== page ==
COVID-19 creating uptick in distressed properties

by Kasi Johnston30 Mar 2020

Both lenders and borrowers in the commercial real estate realm are turning to their legal advisors for more information on what their rights are, what precautions need to be taken and what resources are available to them as the industry deals with the fallout of the coronavirus. Many have questions surrounding force majeure clauses and whether coronavirus constitutes as an “act of God” to trigger these policies.

“This is affecting lending because if a tenant can’t meet the obligations of their lease, it makes it harder for the landlord to pay their lender. That’s what we are seeing and hearing from our clients right now,” said Carol Faber, co-chairwoman of the National Distressed Property Group at Akerman and part of the firm’s coronavirus task force.

Uncertainty seems to be as much to blame as the lack of liquidity, as no one really knows how far this will go and how long it will last. It’s no surprise that the industry is seeing slowdowns happening across all asset classes, most noticeably in hospitality and retail, but also with office and multifamily properties. So much so that deals are pending, being reassessed and repriced, according to Faber.

“People are struggling to value their properties right now and assess cash flows. They are also running into practical issues of how to do a site inspection, get an appraisal or complete a closing,” she added. Getting insurance and recording of documents also add to the slowdown, as many county offices and courts are closed due to the outbreak.

Taking all that into consideration, Faber said this should not be a reason to panic. “Markets are still open, and deals are still closing despite the slower pace. Freddie Mac and Fannie Mae are still actively lending as part of Federal Government’s relief program.”

Bridge lenders and hard money lenders have an especially important role to play in this scenario, as a lot of industry sector loans are due this year and will likely need to be refinanced. Faber says there’s also opportunity for loan modifications where new money can be advanced, and there are still loans taking place in the healthcare sector as well. With delivery and e-commerce being so vital to our economy at the moment, industrial property deals are still likely to continue. While things are happening more slowly, and at times with new pricing or different covenants, Faber says the industry has not come to a complete halt.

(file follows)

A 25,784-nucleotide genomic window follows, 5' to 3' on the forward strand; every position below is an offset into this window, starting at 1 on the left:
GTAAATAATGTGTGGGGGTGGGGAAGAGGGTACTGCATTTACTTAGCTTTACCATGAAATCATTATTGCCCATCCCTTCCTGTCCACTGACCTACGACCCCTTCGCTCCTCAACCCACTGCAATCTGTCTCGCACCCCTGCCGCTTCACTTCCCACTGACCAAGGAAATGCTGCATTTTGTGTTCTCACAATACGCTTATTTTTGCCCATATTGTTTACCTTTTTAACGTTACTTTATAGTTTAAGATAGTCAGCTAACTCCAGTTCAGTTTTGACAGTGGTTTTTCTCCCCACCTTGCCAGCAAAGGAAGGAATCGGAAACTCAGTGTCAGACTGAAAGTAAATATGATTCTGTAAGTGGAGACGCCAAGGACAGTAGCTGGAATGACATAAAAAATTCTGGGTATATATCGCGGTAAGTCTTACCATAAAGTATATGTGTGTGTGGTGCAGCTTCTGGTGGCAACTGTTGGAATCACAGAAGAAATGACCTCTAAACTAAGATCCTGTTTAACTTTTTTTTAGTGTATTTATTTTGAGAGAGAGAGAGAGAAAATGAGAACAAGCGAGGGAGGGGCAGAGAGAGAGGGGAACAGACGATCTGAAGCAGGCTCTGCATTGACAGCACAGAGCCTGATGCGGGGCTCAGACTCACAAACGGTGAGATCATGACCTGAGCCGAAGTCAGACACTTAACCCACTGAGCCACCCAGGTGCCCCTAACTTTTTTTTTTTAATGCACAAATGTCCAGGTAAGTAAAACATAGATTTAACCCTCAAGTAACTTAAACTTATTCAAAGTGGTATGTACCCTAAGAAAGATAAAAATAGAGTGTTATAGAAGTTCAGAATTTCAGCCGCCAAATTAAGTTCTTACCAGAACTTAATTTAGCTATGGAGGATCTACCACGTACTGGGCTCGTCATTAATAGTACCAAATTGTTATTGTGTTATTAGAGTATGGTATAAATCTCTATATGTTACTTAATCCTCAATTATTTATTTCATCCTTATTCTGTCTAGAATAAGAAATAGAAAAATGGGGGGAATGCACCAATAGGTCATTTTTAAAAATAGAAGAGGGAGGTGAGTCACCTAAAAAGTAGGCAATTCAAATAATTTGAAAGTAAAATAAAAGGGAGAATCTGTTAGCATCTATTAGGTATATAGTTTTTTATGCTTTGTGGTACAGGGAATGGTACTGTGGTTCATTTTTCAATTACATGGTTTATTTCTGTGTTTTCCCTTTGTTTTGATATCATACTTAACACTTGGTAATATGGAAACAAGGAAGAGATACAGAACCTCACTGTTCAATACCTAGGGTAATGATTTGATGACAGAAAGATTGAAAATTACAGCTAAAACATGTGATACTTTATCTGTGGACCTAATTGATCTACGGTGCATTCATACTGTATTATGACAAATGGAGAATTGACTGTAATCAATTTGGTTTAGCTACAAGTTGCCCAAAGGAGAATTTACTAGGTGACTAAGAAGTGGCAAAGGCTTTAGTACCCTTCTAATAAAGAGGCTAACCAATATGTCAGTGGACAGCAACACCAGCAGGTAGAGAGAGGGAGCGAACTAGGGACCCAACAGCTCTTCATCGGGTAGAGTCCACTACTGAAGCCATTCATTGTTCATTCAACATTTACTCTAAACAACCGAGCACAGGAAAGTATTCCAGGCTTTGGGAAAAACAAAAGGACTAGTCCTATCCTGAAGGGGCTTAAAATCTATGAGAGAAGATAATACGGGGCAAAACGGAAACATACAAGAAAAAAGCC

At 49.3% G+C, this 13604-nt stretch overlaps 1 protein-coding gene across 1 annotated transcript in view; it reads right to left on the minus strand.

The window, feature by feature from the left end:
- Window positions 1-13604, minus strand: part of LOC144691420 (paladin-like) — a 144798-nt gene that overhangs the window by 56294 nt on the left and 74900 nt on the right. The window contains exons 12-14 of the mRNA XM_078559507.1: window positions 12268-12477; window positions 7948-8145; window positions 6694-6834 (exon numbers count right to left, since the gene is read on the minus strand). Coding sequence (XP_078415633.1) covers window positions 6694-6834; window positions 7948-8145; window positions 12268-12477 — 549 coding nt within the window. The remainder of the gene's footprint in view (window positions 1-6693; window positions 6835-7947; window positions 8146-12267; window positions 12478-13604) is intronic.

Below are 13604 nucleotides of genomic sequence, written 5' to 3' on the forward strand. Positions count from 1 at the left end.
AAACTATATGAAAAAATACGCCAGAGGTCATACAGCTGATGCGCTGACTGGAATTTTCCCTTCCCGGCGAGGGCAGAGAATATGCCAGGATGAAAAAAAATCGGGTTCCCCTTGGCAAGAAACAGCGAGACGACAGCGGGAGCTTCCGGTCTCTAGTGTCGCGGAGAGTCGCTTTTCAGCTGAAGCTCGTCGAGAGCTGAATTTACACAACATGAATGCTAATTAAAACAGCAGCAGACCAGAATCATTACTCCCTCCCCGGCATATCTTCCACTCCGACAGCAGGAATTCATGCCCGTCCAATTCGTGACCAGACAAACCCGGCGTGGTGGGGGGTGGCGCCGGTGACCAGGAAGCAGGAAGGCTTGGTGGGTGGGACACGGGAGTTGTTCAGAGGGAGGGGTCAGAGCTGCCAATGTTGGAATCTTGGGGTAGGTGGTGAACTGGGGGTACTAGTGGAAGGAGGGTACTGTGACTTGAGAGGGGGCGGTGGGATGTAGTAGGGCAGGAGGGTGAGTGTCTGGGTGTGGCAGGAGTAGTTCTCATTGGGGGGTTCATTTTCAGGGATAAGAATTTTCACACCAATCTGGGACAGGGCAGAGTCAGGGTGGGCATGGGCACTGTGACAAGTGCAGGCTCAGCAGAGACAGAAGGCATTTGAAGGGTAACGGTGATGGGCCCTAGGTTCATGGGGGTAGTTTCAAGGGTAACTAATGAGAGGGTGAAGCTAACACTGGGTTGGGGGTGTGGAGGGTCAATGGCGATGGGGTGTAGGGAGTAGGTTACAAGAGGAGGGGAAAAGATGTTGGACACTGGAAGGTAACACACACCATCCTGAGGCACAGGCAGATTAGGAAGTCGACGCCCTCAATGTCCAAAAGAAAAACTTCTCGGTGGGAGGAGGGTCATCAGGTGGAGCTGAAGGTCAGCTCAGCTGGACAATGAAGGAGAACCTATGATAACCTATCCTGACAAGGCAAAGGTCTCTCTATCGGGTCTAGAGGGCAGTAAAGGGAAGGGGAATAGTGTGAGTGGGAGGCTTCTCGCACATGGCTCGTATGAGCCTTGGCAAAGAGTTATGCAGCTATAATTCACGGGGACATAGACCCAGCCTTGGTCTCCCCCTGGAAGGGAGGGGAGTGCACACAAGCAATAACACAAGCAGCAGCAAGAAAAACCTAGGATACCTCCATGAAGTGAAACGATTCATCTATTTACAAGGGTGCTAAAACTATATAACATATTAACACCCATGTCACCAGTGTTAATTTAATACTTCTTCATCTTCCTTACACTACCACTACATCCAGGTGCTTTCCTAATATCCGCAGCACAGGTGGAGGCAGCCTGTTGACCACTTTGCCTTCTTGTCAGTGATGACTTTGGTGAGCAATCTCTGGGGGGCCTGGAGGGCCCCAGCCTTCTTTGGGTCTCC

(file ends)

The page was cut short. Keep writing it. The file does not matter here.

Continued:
In terms of investors looking to purchase distressed properties in hopes of making big profit in the future, Faber warns that there’s a lot of issues that need to be addressed.

“You need to know what you’re doing, and you need to be careful. There are practical issues that need to be understood, in terms of property type, condition of property and cash flow, but there are also a lot of legal aspects to consider,” she said. Some things to keep in mind include what the loan documents say, who controls the money, whether there are cash traps and lock boxes and whether proper notice has been given to those required.

Over the past 18 months, Faber said a lot of distressed funds have formed and she expects more in the coming months. However, any distress created right now is more likely to be a transactional issue.

“Lenders and borrowers are going to be dealing with each other to try and work something out. In most places, courts are closed so even if you wanted to go foreclose right now, it’s not an option,” she said.

There are a few different relief programs that could be considered, including rent holidays, or deferred payments to help prevent future foreclosure. As the issue is system-wide and not borrower-specific, Faber predicts borrowers and lenders will try to work things out as long as they can, once the government puts programs in place to allow it.